My lightning speeds up to a boost of 1267mhz when playing bf3 according to afterburner 3.0.0 beta 10. I've read everywhere that the boost should be limited tot 1202 mhz... Is afterburner wrong? How to check? After quitting the game, it clocks back to 1150 (basic operation mhz for the card) as it should according to specifications. Is this normal behaviour? I'm confused about what overclockpotential it has when it already runs at 1267mhz with the boost...
GPU-Z can also read your core clock and you set it to report the maximum speed it gets to.
As for whether it should be getting too 1267MHz, when 1202Mhz is the stated speed, the stated speed is the guaranteed speed everyone will get. See the extra 65Mhz as a bonus for having a core capable of boosting up to that point.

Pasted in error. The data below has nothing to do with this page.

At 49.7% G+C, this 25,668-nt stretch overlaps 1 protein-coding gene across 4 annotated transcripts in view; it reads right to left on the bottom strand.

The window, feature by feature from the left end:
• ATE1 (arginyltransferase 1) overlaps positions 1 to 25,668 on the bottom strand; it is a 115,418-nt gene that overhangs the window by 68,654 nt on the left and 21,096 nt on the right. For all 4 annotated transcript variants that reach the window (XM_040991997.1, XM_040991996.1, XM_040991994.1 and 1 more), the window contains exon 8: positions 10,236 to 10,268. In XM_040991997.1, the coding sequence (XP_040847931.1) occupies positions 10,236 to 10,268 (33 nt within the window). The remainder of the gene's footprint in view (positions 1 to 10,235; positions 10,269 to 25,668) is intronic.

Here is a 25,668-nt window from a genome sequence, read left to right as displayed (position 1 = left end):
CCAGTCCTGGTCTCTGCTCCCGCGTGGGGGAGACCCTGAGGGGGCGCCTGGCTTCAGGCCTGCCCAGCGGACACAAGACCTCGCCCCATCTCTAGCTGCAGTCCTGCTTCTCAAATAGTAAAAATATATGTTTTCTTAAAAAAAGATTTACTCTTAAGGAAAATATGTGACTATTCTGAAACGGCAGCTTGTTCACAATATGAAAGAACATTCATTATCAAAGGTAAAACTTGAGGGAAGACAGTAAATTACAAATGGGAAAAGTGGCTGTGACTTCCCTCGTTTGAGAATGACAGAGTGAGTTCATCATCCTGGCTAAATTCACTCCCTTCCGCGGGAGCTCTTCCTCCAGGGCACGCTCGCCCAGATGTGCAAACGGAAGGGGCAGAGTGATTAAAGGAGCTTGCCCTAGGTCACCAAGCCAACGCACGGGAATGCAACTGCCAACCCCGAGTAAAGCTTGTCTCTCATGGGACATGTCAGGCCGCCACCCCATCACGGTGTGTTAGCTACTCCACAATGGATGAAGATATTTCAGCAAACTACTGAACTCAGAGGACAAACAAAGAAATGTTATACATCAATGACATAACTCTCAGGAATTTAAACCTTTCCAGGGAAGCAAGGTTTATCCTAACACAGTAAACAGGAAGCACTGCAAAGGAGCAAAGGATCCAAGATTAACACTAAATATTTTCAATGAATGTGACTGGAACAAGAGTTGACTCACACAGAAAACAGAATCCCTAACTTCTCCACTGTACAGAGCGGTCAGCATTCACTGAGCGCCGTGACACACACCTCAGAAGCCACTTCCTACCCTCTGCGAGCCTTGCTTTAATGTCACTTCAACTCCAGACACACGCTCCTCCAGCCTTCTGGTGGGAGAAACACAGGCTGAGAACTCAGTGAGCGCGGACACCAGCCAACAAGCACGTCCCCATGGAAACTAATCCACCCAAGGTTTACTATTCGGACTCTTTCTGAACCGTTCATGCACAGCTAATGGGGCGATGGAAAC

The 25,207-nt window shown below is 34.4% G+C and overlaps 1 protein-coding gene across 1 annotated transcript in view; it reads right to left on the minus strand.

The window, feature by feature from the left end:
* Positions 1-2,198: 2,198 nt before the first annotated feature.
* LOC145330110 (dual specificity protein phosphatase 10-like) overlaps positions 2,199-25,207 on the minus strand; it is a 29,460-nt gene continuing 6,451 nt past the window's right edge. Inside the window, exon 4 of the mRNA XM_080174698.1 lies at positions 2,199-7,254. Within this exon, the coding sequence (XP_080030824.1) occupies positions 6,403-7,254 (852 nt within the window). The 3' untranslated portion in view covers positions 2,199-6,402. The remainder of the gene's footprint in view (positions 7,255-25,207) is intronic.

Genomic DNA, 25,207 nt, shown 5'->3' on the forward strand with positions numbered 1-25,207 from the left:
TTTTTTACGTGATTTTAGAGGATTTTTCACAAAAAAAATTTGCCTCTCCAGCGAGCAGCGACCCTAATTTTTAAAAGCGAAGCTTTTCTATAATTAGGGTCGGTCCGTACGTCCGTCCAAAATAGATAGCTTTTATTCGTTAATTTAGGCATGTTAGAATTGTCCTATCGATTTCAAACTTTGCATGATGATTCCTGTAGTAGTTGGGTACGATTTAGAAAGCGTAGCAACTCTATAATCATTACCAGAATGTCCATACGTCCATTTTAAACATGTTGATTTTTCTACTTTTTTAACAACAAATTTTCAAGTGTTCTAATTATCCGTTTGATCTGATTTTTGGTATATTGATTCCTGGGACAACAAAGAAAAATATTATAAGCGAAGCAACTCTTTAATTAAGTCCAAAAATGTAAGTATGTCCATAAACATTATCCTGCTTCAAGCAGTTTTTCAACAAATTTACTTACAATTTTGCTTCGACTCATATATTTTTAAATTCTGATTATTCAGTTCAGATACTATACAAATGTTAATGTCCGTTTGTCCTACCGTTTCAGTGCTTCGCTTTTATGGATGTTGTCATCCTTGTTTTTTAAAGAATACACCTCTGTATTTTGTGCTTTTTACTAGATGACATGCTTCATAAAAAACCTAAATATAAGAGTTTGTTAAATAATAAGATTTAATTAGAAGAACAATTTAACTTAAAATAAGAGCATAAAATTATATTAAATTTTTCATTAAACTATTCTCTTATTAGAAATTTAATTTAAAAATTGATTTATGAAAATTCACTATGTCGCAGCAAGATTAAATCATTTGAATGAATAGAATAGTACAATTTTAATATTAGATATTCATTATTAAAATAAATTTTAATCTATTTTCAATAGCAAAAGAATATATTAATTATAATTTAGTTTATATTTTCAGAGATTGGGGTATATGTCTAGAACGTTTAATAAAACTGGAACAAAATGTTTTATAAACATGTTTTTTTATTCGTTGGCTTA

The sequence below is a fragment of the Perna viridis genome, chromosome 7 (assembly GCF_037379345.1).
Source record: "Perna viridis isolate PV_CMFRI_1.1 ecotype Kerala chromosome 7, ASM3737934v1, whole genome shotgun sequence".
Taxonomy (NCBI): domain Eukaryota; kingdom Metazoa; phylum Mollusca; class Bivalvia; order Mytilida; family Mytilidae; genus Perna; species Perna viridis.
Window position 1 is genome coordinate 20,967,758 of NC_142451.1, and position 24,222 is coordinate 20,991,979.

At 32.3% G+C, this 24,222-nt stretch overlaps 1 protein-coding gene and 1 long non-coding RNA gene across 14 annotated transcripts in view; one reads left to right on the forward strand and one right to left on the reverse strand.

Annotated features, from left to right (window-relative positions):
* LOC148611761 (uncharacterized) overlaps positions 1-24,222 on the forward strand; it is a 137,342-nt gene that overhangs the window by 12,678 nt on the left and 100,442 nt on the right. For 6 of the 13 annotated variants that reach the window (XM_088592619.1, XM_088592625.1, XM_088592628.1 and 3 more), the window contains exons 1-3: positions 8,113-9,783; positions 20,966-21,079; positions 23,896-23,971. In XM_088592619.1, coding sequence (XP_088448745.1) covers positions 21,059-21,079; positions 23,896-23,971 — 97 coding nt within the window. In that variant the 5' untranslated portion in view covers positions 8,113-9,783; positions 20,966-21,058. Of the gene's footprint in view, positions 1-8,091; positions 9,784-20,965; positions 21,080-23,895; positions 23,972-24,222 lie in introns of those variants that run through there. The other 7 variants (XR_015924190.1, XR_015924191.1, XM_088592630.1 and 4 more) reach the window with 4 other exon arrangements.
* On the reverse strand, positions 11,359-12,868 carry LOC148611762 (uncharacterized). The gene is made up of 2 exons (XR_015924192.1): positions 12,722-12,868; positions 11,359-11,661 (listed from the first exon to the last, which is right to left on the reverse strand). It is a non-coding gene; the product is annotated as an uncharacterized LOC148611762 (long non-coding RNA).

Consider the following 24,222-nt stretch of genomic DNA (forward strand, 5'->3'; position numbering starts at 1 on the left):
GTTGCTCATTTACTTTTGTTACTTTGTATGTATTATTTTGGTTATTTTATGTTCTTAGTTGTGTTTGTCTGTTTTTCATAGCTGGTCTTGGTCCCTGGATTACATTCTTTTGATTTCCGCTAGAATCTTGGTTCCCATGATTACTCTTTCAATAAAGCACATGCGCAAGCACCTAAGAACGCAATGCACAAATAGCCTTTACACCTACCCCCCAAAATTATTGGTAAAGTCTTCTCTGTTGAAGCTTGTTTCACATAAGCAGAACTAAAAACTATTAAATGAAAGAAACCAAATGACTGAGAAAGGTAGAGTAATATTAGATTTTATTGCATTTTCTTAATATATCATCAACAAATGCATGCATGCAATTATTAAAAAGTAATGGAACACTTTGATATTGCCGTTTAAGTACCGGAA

It's completely normal and business as usual for your Turbo Boost clock to go well past the manufacturer's default rate.
The obvious first thing to do is to figure out what the real-world frequency actually is in games without overclocking. Remember, the boost clock can set itself up to 1202MHz, which is already at 1.2GHz. However, GPU Boost 2.0 can push it further, in frequency and voltage, if the GPU is cool enough and the card hasn't hit the TDP yet. This means the real-world frequency is actually in excess of 1202MHz while gaming.
We found that our MSI N770 Lightning operated at a real-world frequency of 1228MHz while gaming. The voltage was sitting at 1.2v, which seems to be the maximum for this video card. This was in Crysis 3, Far Cry 3, Metro: Last Light and Tomb Raider. That means we are already getting a high overclock of 1228MHz without even touching the thing. Keep in mind the GTX 680 only overclocked to 1251MHz on our GTX 680 Lightning. That means we are already near the maximum GTX 680 overclock, and this is just with the video card out-of-the-box. It seems MSI has done a lot to already maximize the performance, without you having to even overclock. http://hardocp.com/article/2013/06/06/msi_n770_lightnin...